P4-A NB Transponder Bandplan and Operating GuidelinesOktober 19, 2018
Of all leisure activities, only licensed radio amateurs have the valuable privilege of experimental use of frequencies.
In addition to its rights to use frequency bands, the amateur radio service also has the privilege and obligation (for “self regulation”) to independently design the intended use of the allocated areas with radio applications (operating modes and band plans). This also includes the coordination of radio operation facilities such as beacons, relays and satellites.
AMSAT is indeed not in a position to play “Police”, we can only give recommendations and advice.
However, every radio amateur should be encouraged to help and advice others lacking technical experience. This should indeed be done in a friendly manner, not as a sheriff.
This document is being used as a guideline for the first AMSAT P4-A transponder on Qatar-OSCAR 100 (QO-100, Es’hail-2), the first geostationary amateur radio transponder. It will enable potential users to be informed about the plans and operating procedures that should be adopted. This document might be updated regularly to take into account the operational experience.
This chart shows the two transponders, their passbands and uplink and downlink polarisations. Note that, unlike the linear transponders on most other amateur satellites, these transponders are not inverting.
The two amateur band transponders on Es’hail-2 are a hosted payload being provided by the Qatar Satellite Company – Es’hailSat and the Qatar Amateur Radio Society (QARS) in co-operation with AMSAT-DL. It is vital that operators respect this facility and refrain from any activity that might cause offense, or which is outside the terms of their amateur radio licence.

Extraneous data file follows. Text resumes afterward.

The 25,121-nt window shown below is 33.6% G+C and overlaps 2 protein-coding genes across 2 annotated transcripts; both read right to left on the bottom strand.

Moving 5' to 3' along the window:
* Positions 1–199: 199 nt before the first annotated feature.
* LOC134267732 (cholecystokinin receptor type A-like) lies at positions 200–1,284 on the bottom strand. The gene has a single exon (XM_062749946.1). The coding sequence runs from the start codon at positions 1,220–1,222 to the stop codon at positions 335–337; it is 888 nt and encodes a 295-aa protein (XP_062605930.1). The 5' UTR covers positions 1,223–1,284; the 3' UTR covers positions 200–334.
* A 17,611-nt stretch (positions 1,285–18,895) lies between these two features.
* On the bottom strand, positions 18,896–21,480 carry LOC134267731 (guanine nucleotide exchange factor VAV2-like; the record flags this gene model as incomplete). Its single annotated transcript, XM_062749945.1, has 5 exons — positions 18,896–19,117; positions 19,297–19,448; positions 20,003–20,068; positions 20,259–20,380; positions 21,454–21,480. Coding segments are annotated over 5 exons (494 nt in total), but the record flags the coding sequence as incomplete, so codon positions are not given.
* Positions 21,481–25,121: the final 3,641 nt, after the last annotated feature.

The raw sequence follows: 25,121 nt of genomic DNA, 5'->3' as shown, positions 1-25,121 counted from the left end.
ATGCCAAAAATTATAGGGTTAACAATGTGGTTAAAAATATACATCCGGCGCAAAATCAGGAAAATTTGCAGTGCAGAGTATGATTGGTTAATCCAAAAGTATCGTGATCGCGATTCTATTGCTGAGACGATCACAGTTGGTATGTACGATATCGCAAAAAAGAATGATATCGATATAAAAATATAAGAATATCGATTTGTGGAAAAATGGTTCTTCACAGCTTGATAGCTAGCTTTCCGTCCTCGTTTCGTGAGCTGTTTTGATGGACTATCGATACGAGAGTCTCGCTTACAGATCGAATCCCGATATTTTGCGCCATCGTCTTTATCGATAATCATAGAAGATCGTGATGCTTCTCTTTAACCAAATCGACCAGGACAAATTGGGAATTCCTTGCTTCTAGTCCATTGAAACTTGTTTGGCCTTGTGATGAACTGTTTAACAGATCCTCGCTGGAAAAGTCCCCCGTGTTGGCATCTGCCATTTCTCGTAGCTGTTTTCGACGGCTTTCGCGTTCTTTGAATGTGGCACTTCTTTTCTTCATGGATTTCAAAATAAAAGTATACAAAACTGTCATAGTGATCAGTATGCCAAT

QO-100 NB-Transponder Operating Guidelines and Bandplan
The narrowband transponder is intended for conventional analogue and narrowband digital signals with maximun 2.7 kHz bandwidth.
No transmissions should be made beyond the nominal edges of the transponder passbands. In particular, no operation should take place below the lower beacon nor above the upper beacon (now also called experimental beacon).
No uplinks should result in downlink signals that are stronger than these beacons. In the event that such signals are detected, they will be marked by a “LEILA” siren. When they have been marked by “LEILA”, operators should immediately reduce their uplink power (ERP).
No FM transmissions should be made to Es’hail-2 as these would use excessive power and bandwidth.
On February 14th the NB Transponder Bandplan was extended according to the following graphics.
- Amateur Radio is a self-regulating radio service, so please respect some rules when you are operating within the amateur satellite service, i.e. over a satellite transponder:
- Not stronger than the Beacon, keep your signal below Beacon level.
- No FM mode or any other modulation exceeding max. 2700 Hz bandwidth is allowed on the NB transponder.
- No digital FM modes like C4FM, DSTAR and others, same rule as above!
- No transmission below the Lower Beacon (CW): the Amateur Satellites Service operate exclusively on a secondary basis in the band 2400-2450 MHz. You are responsibly for you own transmissions!
- No transmission above the Upper Beacon (experimental beacon, currently CW).
- Please keep the “guardband” around the CW & PSK beacons free of transmissions and don’t interfere with it.
- The NB transponder is a bent-pipe transponder and non-inverting.
- Uplink polarisation is RHCP (right-hand circular polarization).
- Downlink polarisation for the NB transponder is V (vertical linear polarization).
- Excessive signals might trigger LEILA warnings to remind you to reduce uplink power.
- Full-Duplex operation is mandatory (you must be able to monitor your own downlink while transmitting!)
- The Middle Beacon is modulated in 400 bit/s BPSK (similar to the P3-satellites).
- The beacons are generated by the groundstation with GPS locked reference and will carry additional operational or maintenance information.
- Remote operation over Internet (Gateway traffic) is undesirable and only permitted during disaster communication.
This map shows the coverage expected using the global beams on the spacecraft. For broadcast satellites it is usual to show the coverage down to 5 degrees elevation, but it is expected that well sited locations may provide access beyond that shown. The actual limits and power/dish sizes required will not be known until after commissioning.
Here is another map shopwing the maximum possible visibility area at 0° elevation angle: